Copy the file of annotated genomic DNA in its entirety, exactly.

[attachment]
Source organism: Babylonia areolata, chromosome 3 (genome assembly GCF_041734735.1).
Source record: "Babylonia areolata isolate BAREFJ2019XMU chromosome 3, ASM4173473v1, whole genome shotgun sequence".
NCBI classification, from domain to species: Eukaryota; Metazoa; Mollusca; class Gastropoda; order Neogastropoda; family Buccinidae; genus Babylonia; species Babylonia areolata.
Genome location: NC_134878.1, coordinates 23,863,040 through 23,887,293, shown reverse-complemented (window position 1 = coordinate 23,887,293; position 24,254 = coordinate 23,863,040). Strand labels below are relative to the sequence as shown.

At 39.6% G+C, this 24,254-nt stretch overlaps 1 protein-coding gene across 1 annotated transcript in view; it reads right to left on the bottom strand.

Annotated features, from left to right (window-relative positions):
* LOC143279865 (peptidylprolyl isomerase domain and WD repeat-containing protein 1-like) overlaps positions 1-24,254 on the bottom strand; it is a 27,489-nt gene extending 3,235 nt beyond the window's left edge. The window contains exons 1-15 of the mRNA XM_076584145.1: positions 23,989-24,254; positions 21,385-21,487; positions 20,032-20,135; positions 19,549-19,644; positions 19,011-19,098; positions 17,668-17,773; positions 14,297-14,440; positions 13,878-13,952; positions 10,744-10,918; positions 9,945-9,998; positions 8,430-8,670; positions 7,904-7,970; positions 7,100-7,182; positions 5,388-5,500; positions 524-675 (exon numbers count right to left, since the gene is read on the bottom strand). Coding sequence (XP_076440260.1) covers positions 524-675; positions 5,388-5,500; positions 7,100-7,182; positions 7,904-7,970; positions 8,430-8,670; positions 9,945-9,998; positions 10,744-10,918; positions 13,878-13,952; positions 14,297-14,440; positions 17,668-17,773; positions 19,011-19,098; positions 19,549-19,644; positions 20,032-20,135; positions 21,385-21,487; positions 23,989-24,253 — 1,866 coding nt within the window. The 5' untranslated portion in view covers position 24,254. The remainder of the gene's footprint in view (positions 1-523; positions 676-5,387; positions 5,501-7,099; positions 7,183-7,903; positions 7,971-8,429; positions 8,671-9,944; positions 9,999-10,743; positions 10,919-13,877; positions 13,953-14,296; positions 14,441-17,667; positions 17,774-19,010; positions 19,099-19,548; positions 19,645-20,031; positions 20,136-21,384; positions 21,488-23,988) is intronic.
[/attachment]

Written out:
Source organism: Babylonia areolata, chromosome 3 (genome assembly GCF_041734735.1).
Source record: "Babylonia areolata isolate BAREFJ2019XMU chromosome 3, ASM4173473v1, whole genome shotgun sequence".
NCBI classification, from domain to species: Eukaryota; Metazoa; Mollusca; class Gastropoda; order Neogastropoda; family Buccinidae; genus Babylonia; species Babylonia areolata.
Genome location: NC_134878.1, coordinates 23,863,040 through 23,887,293, shown reverse-complemented (window position 1 = coordinate 23,887,293; position 24,254 = coordinate 23,863,040). Strand labels below are relative to the sequence as shown.

At 39.6% G+C, this 24,254-nt stretch overlaps 1 protein-coding gene across 1 annotated transcript in view; it reads right to left on the bottom strand.

Annotated features, from left to right (window-relative positions):
* LOC143279865 (peptidylprolyl isomerase domain and WD repeat-containing protein 1-like) overlaps positions 1-24,254 on the bottom strand; it is a 27,489-nt gene extending 3,235 nt beyond the window's left edge. The window contains exons 1-15 of the mRNA XM_076584145.1: positions 23,989-24,254; positions 21,385-21,487; positions 20,032-20,135; positions 19,549-19,644; positions 19,011-19,098; positions 17,668-17,773; positions 14,297-14,440; positions 13,878-13,952; positions 10,744-10,918; positions 9,945-9,998; positions 8,430-8,670; positions 7,904-7,970; positions 7,100-7,182; positions 5,388-5,500; positions 524-675 (exon numbers count right to left, since the gene is read on the bottom strand). Coding sequence (XP_076440260.1) covers positions 524-675; positions 5,388-5,500; positions 7,100-7,182; positions 7,904-7,970; positions 8,430-8,670; positions 9,945-9,998; positions 10,744-10,918; positions 13,878-13,952; positions 14,297-14,440; positions 17,668-17,773; positions 19,011-19,098; positions 19,549-19,644; positions 20,032-20,135; positions 21,385-21,487; positions 23,989-24,253 — 1,866 coding nt within the window. The 5' untranslated portion in view covers position 24,254. The remainder of the gene's footprint in view (positions 1-523; positions 676-5,387; positions 5,501-7,099; positions 7,183-7,903; positions 7,971-8,429; positions 8,671-9,944; positions 9,999-10,743; positions 10,919-13,877; positions 13,953-14,296; positions 14,441-17,667; positions 17,774-19,010; positions 19,099-19,548; positions 19,645-20,031; positions 20,136-21,384; positions 21,488-23,988) is intronic.